Grand Strategy in the War against Terrorism

By Thomas R.Mockaitis; Paul B.Rich | Go to book overview

Muslims, Islamists, and the Cold War

GHADA HASHEM TALHAMI

It is not all that uncommon to endow a nation's foreign war with moral qualifications, viewing the enemy through the eternal dichotomy of good and evil. During the First World War, the Germans were dubbed the Huns, evoking images of pre-Christian barbarism and primitive force. When the Germans faced off against the Western powers during the Second World War, they earned the title of Nazis and the eternal enemies of democracy and international law. Indeed, following the discovery of Germany's genocidal policy towards the Jews and other minorities, Hitler's Germany became synonymous with evil. Germany and its allies became known as the Axis powers, implying a senseless alignment of states with nothing in common but their hostility to the Allies.

This same Germany, however, was allowed to shed its evil characteristics following its acceptance as a NATO ally and was allowed to transform itself into a beacon of democracy and a valued partner in the war on communism. When the Soviets replaced the Axis powers as the fulcrum of a new evil empire dedicated to the elimination of economic freedom and the enslavement of freedom-loving nations of the world, they replaced the Nazis as the new satanic power in the world.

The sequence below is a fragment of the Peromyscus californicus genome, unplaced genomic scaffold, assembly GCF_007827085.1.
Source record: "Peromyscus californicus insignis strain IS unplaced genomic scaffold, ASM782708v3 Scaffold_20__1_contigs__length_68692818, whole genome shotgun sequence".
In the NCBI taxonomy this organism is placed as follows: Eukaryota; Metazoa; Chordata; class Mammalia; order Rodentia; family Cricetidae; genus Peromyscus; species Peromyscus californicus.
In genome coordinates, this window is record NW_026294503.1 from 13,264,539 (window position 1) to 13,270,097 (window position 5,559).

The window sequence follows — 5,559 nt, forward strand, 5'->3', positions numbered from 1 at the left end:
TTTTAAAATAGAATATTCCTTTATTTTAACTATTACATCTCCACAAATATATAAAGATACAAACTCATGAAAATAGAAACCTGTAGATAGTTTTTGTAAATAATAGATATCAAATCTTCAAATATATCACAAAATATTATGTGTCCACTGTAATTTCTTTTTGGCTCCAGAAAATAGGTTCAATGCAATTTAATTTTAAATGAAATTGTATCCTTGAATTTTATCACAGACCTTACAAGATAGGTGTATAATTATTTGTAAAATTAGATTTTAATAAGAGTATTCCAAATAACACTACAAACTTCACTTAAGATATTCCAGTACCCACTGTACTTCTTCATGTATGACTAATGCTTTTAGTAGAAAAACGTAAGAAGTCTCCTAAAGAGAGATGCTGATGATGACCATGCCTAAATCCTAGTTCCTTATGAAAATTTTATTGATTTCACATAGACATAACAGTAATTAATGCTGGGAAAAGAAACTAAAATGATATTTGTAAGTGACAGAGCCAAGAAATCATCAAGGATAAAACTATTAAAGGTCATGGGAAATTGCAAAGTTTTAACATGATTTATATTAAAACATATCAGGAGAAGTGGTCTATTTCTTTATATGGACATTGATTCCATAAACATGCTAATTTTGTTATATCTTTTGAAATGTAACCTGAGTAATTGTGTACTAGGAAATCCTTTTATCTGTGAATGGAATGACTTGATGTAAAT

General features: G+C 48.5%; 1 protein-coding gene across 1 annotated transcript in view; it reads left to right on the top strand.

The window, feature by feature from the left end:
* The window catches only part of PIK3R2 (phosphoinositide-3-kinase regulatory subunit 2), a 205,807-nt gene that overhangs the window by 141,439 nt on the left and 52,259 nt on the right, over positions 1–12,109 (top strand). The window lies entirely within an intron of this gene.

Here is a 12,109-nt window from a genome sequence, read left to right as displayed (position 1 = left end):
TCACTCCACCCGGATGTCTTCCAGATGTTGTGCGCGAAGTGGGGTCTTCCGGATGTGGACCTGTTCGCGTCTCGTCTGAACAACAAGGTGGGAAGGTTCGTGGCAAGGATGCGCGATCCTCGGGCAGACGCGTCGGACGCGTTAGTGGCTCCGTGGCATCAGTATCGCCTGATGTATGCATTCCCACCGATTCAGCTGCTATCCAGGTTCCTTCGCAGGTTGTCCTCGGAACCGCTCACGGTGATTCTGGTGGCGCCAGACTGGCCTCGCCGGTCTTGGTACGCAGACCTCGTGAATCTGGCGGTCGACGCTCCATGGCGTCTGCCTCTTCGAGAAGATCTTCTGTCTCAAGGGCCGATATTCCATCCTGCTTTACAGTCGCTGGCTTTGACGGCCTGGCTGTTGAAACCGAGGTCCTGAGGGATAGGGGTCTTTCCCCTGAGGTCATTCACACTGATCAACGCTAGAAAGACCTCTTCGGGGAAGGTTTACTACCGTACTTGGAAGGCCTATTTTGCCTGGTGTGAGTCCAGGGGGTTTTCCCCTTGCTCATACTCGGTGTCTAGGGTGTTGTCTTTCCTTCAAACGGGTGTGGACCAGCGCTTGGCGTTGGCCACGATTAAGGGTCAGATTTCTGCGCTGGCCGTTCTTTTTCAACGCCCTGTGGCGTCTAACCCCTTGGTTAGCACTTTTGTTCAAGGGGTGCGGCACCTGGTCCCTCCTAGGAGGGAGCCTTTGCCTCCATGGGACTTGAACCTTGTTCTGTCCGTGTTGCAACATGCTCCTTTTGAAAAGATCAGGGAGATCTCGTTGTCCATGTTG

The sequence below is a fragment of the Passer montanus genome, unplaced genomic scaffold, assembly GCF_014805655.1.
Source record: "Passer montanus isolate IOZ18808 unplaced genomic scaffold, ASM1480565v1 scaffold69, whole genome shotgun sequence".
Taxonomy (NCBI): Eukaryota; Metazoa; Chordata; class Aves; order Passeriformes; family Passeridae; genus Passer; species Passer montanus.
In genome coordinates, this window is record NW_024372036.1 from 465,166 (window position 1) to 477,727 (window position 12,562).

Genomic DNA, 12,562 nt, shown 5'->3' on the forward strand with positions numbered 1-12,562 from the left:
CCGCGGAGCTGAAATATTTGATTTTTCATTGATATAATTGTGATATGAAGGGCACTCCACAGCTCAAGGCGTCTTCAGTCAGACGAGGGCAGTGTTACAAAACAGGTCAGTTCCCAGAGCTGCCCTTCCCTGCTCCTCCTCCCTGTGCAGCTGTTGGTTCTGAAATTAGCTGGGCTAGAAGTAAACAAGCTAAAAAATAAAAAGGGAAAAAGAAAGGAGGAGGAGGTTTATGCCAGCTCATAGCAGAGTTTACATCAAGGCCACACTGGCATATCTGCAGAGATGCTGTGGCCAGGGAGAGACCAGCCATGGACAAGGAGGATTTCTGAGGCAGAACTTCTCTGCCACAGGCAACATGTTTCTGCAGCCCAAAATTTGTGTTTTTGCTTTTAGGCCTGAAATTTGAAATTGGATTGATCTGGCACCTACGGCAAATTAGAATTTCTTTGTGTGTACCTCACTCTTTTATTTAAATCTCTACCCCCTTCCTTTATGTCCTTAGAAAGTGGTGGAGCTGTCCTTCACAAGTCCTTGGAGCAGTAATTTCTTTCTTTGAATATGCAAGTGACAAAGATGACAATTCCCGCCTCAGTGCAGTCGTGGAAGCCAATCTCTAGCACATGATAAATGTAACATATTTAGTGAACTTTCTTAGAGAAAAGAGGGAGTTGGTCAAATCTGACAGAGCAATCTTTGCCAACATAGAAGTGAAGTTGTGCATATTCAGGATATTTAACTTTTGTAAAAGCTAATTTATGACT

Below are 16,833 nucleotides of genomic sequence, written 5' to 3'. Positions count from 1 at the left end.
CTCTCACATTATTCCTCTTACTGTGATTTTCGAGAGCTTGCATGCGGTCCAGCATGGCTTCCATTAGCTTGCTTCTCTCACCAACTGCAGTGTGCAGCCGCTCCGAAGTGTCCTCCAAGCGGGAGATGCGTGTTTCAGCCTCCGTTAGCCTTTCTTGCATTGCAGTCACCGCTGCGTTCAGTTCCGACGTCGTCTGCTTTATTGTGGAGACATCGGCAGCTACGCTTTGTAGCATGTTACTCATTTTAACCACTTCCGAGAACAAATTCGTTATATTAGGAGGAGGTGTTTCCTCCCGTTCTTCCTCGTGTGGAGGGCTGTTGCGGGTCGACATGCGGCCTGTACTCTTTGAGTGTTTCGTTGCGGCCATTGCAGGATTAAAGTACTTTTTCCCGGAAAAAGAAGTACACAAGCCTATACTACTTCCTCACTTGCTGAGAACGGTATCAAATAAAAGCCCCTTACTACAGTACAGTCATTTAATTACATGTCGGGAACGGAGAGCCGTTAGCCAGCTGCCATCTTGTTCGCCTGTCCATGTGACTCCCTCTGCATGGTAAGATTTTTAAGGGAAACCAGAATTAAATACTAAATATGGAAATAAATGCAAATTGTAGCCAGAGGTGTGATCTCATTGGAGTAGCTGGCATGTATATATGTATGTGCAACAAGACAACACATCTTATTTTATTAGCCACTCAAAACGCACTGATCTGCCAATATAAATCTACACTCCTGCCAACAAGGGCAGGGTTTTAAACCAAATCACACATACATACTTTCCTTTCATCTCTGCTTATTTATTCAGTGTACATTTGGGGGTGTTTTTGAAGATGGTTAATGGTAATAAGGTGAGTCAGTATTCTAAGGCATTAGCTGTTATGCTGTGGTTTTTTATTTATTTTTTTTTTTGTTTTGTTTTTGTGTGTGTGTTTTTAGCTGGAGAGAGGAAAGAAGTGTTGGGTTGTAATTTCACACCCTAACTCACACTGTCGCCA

Recently, a new axis of evil has been identified, and was also assigned characteristics and alien values and beliefs just like the former Communists. A new US foreign policy emerged which was christened the 'war on terror', and was described as a holy crusade. The enemy, once again, was painted in moralistic hues and dressed in religious garb. A religion, Islam, of one-sixth of the world's population is now the new enemy, the incomprehensible evil, evoking terror and bewilderment in the minds of most humankind.

Why, one may ask, are the real concerns of successive American administrations never shared with the public at large in a forthright and realistic manner? No simple answer exists although it has been made abundantly clear by now that this indulgence in excessive moralization not only deters the public from a badly-needed appreciation of foreign policy issues, but also makes it extremely difficult to reverse positions when the need arises. It is not enough to point to America's Puritan past as an explanation for the tendency to paint cosmic events in shades of black and white. It does not suffice to draw attention to the masterpieces of American

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